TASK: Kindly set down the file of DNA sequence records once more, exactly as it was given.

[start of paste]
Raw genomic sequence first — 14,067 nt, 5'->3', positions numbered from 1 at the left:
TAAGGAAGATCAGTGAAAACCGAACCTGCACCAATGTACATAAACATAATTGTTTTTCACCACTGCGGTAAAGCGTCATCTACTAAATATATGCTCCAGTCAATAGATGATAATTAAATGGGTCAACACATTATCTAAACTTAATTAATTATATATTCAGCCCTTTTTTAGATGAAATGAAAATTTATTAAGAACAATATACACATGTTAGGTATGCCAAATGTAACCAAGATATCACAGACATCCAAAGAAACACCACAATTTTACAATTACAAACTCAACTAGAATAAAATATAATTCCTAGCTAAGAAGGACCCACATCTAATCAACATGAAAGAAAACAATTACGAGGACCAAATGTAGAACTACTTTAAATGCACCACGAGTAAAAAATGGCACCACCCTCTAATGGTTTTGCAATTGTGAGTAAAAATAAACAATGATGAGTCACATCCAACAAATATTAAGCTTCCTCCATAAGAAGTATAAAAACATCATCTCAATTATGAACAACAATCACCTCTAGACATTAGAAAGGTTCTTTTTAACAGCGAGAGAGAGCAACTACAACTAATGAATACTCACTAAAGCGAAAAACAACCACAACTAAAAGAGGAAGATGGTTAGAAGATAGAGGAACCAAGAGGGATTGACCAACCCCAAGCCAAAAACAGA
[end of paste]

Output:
Raw genomic sequence first — 14,067 nt, 5'->3', positions numbered from 1 at the left:
TAAGGAAGATCAGTGAAAACCGAACCTGCACCAATGTACATAAACATAATTGTTTTTCACCACTGCGGTAAAGCGTCATCTACTAAATATATGCTCCAGTCAATAGATGATAATTAAATGGGTCAACACATTATCTAAACTTAATTAATTATATATTCAGCCCTTTTTTAGATGAAATGAAAATTTATTAAGAACAATATACACATGTTAGGTATGCCAAATGTAACCAAGATATCACAGACATCCAAAGAAACACCACAATTTTACAATTACAAACTCAACTAGAATAAAATATAATTCCTAGCTAAGAAGGACCCACATCTAATCAACATGAAAGAAAACAATTACGAGGACCAAATGTAGAACTACTTTAAATGCACCACGAGTAAAAAATGGCACCACCCTCTAATGGTTTTGCAATTGTGAGTAAAAATAAACAATGATGAGTCACATCCAACAAATATTAAGCTTCCTCCATAAGAAGTATAAAAACATCATCTCAATTATGAACAACAATCACCTCTAGACATTAGAAAGGTTCTTTTTAACAGCGAGAGAGAGCAACTACAACTAATGAATACTCACTAAAGCGAAAAACAACCACAACTAAAAGAGGAAGATGGTTAGAAGATAGAGGAACCAAGAGGGATTGACCAACCCCAAGCCAAAAACAGA